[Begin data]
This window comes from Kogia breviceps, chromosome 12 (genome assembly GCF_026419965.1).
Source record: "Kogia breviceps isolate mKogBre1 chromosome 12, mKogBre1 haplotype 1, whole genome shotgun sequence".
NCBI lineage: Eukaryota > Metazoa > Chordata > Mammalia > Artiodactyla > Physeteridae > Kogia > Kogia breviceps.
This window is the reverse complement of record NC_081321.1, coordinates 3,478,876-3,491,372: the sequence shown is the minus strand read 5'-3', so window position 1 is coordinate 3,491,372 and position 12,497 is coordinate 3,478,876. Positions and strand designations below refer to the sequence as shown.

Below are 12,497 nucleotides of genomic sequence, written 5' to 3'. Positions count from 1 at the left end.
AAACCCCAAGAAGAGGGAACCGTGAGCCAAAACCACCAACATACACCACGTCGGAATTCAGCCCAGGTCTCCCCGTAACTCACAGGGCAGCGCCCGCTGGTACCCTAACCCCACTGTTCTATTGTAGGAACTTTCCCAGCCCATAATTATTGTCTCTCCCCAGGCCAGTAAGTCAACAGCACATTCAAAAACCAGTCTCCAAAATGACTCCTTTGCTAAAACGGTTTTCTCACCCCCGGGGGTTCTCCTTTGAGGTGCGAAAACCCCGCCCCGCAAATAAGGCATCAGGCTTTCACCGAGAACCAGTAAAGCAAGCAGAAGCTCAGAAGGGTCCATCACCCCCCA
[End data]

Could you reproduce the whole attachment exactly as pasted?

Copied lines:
This window comes from Kogia breviceps, chromosome 12 (genome assembly GCF_026419965.1).
Source record: "Kogia breviceps isolate mKogBre1 chromosome 12, mKogBre1 haplotype 1, whole genome shotgun sequence".
NCBI lineage: Eukaryota > Metazoa > Chordata > Mammalia > Artiodactyla > Physeteridae > Kogia > Kogia breviceps.
This window is the reverse complement of record NC_081321.1, coordinates 3,478,876-3,491,372: the sequence shown is the minus strand read 5'-3', so window position 1 is coordinate 3,491,372 and position 12,497 is coordinate 3,478,876. Positions and strand designations below refer to the sequence as shown.

Below are 12,497 nucleotides of genomic sequence, written 5' to 3'. Positions count from 1 at the left end.
AAACCCCAAGAAGAGGGAACCGTGAGCCAAAACCACCAACATACACCACGTCGGAATTCAGCCCAGGTCTCCCCGTAACTCACAGGGCAGCGCCCGCTGGTACCCTAACCCCACTGTTCTATTGTAGGAACTTTCCCAGCCCATAATTATTGTCTCTCCCCAGGCCAGTAAGTCAACAGCACATTCAAAAACCAGTCTCCAAAATGACTCCTTTGCTAAAACGGTTTTCTCACCCCCGGGGGTTCTCCTTTGAGGTGCGAAAACCCCGCCCCGCAAATAAGGCATCAGGCTTTCACCGAGAACCAGTAAAGCAAGCAGAAGCTCAGAAGGGTCCATCACCCCCCA